Statistical Relationships Between the Subtropical Jet Stream and Extra-tropical Cyclones

Friday, December 16, 2016 - 08:00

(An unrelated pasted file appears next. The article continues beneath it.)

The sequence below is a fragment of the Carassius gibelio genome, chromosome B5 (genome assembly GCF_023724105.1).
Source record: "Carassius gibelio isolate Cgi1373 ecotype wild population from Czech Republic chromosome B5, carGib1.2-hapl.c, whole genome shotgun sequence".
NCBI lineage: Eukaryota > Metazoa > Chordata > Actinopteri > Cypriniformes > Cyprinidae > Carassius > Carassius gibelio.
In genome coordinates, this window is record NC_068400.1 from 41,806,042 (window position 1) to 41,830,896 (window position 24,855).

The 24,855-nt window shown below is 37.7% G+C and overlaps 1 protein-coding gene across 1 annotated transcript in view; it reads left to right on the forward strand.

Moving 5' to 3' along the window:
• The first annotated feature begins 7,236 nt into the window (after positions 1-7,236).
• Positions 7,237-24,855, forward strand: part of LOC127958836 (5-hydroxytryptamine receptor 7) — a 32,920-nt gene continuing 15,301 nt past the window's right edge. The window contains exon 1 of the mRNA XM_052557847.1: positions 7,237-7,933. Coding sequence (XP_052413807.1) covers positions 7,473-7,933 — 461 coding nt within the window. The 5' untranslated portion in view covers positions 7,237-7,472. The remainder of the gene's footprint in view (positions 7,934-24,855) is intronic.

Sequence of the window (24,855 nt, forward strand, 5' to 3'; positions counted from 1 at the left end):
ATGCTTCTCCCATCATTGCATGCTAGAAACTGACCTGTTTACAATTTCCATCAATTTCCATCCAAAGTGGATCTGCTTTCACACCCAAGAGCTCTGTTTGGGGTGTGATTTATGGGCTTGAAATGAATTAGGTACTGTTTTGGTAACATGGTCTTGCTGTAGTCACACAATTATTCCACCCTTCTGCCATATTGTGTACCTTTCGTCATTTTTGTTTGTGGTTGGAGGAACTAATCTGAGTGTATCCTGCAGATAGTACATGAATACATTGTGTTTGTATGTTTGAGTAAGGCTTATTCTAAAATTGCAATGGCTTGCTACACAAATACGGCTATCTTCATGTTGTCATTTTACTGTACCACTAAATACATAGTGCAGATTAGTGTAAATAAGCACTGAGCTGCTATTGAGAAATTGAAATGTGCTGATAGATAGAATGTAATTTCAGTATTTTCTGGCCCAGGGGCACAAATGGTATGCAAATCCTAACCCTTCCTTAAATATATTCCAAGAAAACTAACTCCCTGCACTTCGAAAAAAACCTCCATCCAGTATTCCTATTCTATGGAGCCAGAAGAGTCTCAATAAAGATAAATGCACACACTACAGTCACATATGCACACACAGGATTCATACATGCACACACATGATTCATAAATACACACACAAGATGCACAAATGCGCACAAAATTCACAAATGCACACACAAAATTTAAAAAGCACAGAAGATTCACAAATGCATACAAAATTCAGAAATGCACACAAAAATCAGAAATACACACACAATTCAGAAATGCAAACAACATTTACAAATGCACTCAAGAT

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Extra-tropical cyclones(ETCs) and associated fronts bring much of the precipitation in California during winter. It was previously suggested that inter-model spread of the California precipitation in future projection under global warming could be largely explained by the inter-model spread of ETC activities, with a correlation of 0.85. ETCs are believed to be steered by the jet stream, but a definitive relationship between the frontal precipitation in California and the subtropical jet through cyclone activities is yet to be established . Using output from CCSM4 historical and future runs, we investigate how California precipitation changes are tied to changes in ETC characteristics, and how the jet stream in turn influence the ETCs. The strength, the latitudinal position, the width of the jet stream are studied against the spatial distribution and the life span of the ETCs. We utilize the parallel toolkit for extreme climate analysis (TECA) to track both the jet stream and the ETCs and to analyze statistics relating the two. We rigorously define ETCs by its pressure, vorticity, and preferable direction of travel, and also track the jet stream in the 3-D space by its wind speed and westerly component. This study brings new insights into the dynamic relationship between midlatitude storm tracks and the jet stream.

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